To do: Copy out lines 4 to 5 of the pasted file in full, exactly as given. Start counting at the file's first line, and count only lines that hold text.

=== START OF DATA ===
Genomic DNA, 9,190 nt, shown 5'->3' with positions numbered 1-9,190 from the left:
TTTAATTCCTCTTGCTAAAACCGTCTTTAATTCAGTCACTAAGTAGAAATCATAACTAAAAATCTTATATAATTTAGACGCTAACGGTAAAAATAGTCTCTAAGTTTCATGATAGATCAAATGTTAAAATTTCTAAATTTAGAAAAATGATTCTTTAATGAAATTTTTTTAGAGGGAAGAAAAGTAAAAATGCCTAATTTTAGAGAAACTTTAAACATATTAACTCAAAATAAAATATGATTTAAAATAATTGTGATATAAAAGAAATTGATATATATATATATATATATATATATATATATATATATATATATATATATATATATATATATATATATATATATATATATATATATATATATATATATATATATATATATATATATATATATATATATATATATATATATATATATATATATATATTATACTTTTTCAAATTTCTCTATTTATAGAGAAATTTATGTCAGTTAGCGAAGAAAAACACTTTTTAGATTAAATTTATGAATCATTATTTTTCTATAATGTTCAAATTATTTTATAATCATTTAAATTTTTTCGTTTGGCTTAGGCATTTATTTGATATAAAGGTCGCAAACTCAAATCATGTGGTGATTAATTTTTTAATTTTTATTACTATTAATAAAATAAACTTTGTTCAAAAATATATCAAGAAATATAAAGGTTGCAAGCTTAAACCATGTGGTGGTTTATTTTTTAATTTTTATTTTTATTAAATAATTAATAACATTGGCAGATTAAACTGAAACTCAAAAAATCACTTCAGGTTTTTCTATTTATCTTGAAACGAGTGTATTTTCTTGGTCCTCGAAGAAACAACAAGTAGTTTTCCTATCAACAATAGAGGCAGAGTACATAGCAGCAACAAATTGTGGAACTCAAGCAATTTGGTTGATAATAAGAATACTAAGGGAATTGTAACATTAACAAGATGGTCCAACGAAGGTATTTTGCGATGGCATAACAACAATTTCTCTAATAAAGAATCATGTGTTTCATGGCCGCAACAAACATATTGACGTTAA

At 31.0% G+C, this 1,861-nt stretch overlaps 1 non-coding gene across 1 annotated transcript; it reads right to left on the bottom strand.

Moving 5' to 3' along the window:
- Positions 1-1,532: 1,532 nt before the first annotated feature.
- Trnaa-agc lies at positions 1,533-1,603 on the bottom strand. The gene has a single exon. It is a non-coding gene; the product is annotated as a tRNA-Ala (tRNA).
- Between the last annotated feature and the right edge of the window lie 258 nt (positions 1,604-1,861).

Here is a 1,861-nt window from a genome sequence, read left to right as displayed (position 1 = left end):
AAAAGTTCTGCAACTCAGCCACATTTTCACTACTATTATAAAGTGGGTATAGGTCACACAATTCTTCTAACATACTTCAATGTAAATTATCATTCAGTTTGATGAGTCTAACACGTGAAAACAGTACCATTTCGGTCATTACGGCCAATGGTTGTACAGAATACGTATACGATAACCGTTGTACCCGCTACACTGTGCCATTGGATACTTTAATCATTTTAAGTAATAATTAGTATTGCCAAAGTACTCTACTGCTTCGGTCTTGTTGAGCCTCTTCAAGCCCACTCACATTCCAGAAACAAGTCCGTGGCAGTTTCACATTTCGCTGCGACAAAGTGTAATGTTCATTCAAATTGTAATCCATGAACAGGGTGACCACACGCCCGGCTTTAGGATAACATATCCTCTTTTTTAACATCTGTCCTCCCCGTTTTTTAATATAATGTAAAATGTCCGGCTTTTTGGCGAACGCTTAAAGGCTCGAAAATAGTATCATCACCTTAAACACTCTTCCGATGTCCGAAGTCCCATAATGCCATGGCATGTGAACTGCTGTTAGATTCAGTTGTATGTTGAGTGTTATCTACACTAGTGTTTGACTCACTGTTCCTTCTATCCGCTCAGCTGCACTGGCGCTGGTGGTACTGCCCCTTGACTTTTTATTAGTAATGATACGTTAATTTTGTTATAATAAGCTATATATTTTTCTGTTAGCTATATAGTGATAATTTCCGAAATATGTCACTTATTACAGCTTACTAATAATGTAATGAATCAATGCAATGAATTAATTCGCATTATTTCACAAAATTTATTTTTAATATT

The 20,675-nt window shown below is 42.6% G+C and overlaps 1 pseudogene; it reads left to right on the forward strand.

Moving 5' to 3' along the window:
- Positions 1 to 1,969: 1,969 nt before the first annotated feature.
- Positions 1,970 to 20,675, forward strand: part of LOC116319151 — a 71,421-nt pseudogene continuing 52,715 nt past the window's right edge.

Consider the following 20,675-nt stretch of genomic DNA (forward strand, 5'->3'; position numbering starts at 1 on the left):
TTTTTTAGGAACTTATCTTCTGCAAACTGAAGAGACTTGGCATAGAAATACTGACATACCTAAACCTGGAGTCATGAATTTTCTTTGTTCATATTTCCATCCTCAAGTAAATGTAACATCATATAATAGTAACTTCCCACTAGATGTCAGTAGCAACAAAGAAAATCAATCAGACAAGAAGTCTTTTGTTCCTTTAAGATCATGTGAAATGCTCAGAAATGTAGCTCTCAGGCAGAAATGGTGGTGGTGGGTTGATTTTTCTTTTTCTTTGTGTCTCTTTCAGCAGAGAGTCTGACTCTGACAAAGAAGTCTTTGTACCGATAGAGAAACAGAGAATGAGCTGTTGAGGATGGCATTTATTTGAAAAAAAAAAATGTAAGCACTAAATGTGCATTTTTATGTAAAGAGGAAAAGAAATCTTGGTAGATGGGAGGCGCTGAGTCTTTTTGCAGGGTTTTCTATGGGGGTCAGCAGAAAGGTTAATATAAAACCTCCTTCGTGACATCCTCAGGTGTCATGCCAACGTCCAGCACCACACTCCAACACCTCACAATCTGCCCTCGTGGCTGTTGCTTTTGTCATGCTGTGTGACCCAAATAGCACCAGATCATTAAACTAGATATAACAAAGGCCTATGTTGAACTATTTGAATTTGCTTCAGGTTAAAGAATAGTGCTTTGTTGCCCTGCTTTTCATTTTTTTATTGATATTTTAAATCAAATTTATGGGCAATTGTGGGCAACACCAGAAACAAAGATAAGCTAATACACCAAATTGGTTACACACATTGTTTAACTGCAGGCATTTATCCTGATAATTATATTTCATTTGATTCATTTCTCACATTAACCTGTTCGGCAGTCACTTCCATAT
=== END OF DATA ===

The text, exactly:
Moving 5' to 3' along the window:
- Positions 1-1,532: 1,532 nt before the first annotated feature.